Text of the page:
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ב"ה

The Meanest Father in the World

Thursday, 4 November, 2021 - 10:54 pm

Question of the Week

A question for you that I have been wrestling with. Much of the liturgy praises Hashem for kindness, compassion etc. In what way is Hashem kind? Looking around the world I can see a lot of evidence to the contrary.

Answer

It is a great question. How can we call Hashem kind when He seems so cruel?

My children say the same thing about me. My four-year-old calls me the meanest father in the world. He wants to exchange me for a new one. 

And he has several good reasons for disapproving of my fatherhood.

Often he asks me for lollies, and I say no. For every ten requests he makes for treats, maybe once do I let him have one. Yesterday he was begging and screaming and crying just for one lolly, and I coldly refused to give it to him. How could I not be moved by his tears? Mean.

The other day I grabbed his hand as he was about to run onto a busy road. I pulled him so hard that his arm hurt. What type of father does that? Mean.

I took him to a doctor to get his vaccinations. And I just sat there as the doctor poked a big needle into him. I did nothing to stop this attack. Should a father and protector sit passively and watch his child being hurt? Mean.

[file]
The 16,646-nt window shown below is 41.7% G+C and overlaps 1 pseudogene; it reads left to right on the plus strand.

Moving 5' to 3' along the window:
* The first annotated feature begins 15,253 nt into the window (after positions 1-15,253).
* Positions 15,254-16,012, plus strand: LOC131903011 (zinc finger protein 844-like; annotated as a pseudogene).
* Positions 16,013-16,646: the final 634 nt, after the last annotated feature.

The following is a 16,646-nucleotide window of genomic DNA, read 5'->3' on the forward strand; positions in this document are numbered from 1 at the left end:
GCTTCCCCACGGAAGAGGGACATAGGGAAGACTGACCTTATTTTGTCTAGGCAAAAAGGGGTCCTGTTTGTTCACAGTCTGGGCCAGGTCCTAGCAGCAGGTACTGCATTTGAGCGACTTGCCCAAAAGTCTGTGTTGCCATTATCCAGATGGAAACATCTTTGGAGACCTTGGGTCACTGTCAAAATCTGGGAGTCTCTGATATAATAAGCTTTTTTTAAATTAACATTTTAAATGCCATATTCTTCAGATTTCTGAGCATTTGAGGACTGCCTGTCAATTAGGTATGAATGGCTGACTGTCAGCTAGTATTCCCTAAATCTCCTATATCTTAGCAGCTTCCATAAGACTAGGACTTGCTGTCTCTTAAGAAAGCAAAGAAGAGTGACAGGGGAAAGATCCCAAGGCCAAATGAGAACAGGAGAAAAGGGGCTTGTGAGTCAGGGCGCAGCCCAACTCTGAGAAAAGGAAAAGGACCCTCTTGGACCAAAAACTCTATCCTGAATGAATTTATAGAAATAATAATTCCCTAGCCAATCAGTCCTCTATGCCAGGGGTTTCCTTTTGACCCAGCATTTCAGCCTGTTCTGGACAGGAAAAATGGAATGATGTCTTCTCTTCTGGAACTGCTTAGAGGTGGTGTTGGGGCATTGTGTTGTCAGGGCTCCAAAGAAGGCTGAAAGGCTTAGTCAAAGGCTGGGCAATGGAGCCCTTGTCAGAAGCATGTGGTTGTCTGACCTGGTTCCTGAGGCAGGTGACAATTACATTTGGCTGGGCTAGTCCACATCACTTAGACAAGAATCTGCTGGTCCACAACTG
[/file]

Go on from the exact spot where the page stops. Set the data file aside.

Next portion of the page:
And the worst thing of all, I put him to bed earlier than his brothers and sisters. They get to stay up and play while he has to go to sleep and miss out on all the fun. What did he do wrong to deserve that? Why am I punishing him unfairly? There can only be one explanation. Mean. 

There is no justification for any of this in the mind of a four-year-old. He can't understand that I do it all out of love and care for him. He doesn't consider the fact that I also feed him, dress him, take him to the park, and provide all his needs. He can't see the irony of calling his parents mean, when it was his parents who gave him life in the first place.

A little kid can't be expected to appreciate all this. A child lacks perspective, doesn't see the full picture, and can only react to his narrow experience of reality. It's not his fault. That's how it is meant to be. A child is supposed to have a child's view. Maybe it's good that he thinks I'm mean. Maybe it will make him stand up and prevent the suffering of others. I don't mind when he protests my apparent cruelty. But I can't explain it to him either.

So I will continue to love him, and do what's best for him, even if he calls me mean. Hopefully, he'll keep me on as his father. And one day in the future, he will understand what he can't imagine now, that I'm not so mean after all. 

Good Shabbos,
Rabbi Moss

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